I am experimenting with a treadmill desk. The idea being I can walk very slowly throughout the day while working at my computer. The experiment is to see if I can stick with it through the odd looks, laughter, and my own behavior inertia. The treadmill desk was not my idea, but good enough to try. Ever since the study came out claiming sitting all day is killing us, its been tense sitting down in the office chair every morning. Just a standing desk was considered, without the treadmill, but my knees find that uncomfortable after even short periods of time.
The idea was seeded by two things: Burnie Burns comments on the Drunk Tank podcast, who walks while watching movies and playing first person shooters, and trying a gaming treadmill a friend built for playing Halo. I think the second one actually put me off the idea for a while, because it felt so disorienting using the treadmill to propel oneself backwards in the game while walking forward on the treadmill. But the idea festered on. Once I discovered officewalkers, I moved forward with the project in earnest.
With HR's blessing of my potentially disruptive project, I secured the heaviest duty treadmill I could afford. The expected duty cycle is 30 hours per week at one mph, and I'm fairy heavy at the moment. That is very harsh use. I aimed for a commercial unit and found one on craigslist. After some negotiation with the seller, I paid my staff to help retrieve this old LifeFitness machine. At a manufacturer stated 350 lbs, it took all four of us to wrestle, drag and roll it into my truck and then my office.
The treadmill sat and attracted attention for a couple days before I started working on the desk. It was distracting and I got to hear the same jokes over and over.
This machine has 29,000 miles already, so before I jumped on I did all the scheduled maintenance in the service manual. Commercial machines have full tear-down, replacement parts and maintenance manuals available online. The biggest issue for my unit was whether to refill the automatic wax lubrication tank or not. I opted to manually wax the striding deck instead of buying a gallon of specialty paraffin in a bag for $124.
For the desk, I made a design that emulated an extremely tall drafting table, except with a body-sized cut out to keep me centered over the striding belt while working. It needed to have adjustable the leg height, in case the the treadmill ever fails and has to be swapped for a different model, and in case the initial height was too uncomfortable. In practice, I adjust the incline of the treadmill under the desk to raise and lower the desk surface.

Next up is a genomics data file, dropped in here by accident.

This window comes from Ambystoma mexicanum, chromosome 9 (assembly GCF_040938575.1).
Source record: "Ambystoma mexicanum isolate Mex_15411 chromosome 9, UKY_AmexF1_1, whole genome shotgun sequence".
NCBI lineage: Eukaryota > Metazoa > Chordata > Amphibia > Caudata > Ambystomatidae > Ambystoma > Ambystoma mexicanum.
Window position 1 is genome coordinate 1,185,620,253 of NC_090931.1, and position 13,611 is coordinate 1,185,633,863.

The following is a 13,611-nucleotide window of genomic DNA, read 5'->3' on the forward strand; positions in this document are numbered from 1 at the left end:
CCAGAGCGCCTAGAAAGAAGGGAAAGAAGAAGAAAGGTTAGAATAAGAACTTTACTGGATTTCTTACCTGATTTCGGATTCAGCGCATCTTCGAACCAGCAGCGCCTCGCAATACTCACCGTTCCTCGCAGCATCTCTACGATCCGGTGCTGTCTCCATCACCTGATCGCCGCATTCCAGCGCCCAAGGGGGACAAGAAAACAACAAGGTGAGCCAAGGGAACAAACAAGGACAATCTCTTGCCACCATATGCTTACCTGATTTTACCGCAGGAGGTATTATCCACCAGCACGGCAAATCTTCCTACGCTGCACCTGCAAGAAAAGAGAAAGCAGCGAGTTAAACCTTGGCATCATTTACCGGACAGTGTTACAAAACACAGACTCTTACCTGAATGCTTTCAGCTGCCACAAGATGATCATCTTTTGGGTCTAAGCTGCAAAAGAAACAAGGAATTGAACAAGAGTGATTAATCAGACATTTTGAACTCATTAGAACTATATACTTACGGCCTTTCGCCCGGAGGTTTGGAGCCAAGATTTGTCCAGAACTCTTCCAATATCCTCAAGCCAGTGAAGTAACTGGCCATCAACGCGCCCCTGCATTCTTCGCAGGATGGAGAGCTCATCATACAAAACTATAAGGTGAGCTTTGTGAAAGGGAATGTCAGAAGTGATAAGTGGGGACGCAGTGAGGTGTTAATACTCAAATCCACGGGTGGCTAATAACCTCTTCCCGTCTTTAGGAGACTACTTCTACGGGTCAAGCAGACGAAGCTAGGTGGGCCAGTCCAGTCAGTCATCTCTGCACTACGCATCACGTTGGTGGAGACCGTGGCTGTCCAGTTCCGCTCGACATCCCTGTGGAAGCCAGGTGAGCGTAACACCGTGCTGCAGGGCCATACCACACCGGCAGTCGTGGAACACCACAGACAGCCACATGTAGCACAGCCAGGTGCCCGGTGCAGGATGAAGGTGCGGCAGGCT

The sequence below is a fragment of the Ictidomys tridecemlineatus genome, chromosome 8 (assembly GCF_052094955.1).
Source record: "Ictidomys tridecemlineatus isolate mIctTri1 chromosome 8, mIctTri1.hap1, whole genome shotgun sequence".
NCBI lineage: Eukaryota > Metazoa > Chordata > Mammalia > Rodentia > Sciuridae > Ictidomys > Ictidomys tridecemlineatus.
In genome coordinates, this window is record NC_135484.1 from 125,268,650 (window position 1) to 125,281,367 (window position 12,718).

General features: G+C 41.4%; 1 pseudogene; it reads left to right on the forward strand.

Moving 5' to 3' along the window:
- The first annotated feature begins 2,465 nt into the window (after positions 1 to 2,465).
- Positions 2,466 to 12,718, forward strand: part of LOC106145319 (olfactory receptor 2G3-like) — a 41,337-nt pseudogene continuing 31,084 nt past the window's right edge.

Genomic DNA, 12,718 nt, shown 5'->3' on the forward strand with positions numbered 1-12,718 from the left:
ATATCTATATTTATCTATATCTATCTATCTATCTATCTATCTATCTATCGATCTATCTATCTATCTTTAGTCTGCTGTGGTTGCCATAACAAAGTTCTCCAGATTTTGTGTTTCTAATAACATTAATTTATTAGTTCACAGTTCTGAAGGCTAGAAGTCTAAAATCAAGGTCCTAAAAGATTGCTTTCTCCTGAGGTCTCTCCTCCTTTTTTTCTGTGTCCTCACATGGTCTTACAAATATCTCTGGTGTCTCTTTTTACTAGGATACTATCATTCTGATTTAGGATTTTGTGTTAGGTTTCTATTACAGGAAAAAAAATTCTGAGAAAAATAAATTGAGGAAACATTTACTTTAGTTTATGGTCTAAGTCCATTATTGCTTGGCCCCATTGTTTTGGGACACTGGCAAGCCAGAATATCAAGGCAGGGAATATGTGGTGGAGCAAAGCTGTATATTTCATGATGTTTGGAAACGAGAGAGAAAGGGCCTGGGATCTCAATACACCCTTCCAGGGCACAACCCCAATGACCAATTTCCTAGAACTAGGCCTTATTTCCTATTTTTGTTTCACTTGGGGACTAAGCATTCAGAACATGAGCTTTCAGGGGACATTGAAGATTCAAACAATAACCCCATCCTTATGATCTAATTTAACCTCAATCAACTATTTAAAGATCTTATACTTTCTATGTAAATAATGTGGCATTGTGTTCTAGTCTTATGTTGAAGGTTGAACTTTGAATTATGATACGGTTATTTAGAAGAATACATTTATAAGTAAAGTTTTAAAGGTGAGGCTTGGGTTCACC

The legs can be adjusted, but it takes two people and a drill. The useable height range is 40-56", and personal preference final height is set at 51", which is taller than a GeekDesk can reach. This is due to the deck height of the treadmill being 9" in the lowest position. This is several inches taller than most treadmills, usually a GeekDesk will go high enough if you have the budget for it. I didn't.
The materials list is just four items ( < $70 ):
The top is 55x40x3/4 inch birch veneered plywood, with a lip all the way around the finished bottom edge to prevent sagging and improve aesthetics. The lip pieces were 1.75" wide strips cut from the leftovers of the plywood sheet.
The body opening is 20" wide (approximately the width of the belt) and 10" inches deep. In addition, each side has a (10" deep x 4" wide) right triangle cut out to leave more room for my arms and hands. In practice, it puts the mouse in a nice spot to my right with support for my arm, and the keyboard in reach directly in front of me. As long as I stay in the opening, my feet stay centered on the belt and I stay can stay on autopilot while working.
The legs are standard fare. 2x3's are used to keep the weight down, and have less of the college furniture look than 2x4's. Beveling the edges helps too. Each sliding pier on each leg has a small cross tie to keep everything in place during assembly. The top is left off during assembly. Clamp the rear two leg piers and use a level get everything flat, finalize everything with another pair of 3" screws in each leg. The surface sits on top of the assembled frame, and attaches with screws into the bottom surface, using care not to drive more than 1/2 inch into the 3/4 inch ply top. Attaching the top will also stiffen up any wobbliness the legs had.
The noise is minimal, but the motor whine is rhythmic with my footsteps, so I keep my office door closed more frequently. The door is glass, so anyone new does stop and gawk. I've looked up to up to five people staring into my fishbowl, but the regular staff got over it quickly. I've taken most of my calls speakerphone style with the hanging microphone for a couple years, and while callers can still hear me fine, I can't hear them as well. So I do usually hit the pause button or step off the belt for calls.
My day is usually broken up by meetings, so I don't walk two for hour shifts per day. There is a limit for now at the six hour mark where I need to just stand for a while, or take small breaks with my feet off the belt for a few seconds. Many treadmill desk'ers have removed the upright portion of the unit, but I found having the existing arms remain on the unit to be a boon. I like to press and lean on them at times, and when people step in at my side to talk, they keep me centered while I look in a different direction than I walk.
I did have one near spill when I tried to fill out some papers off to the side.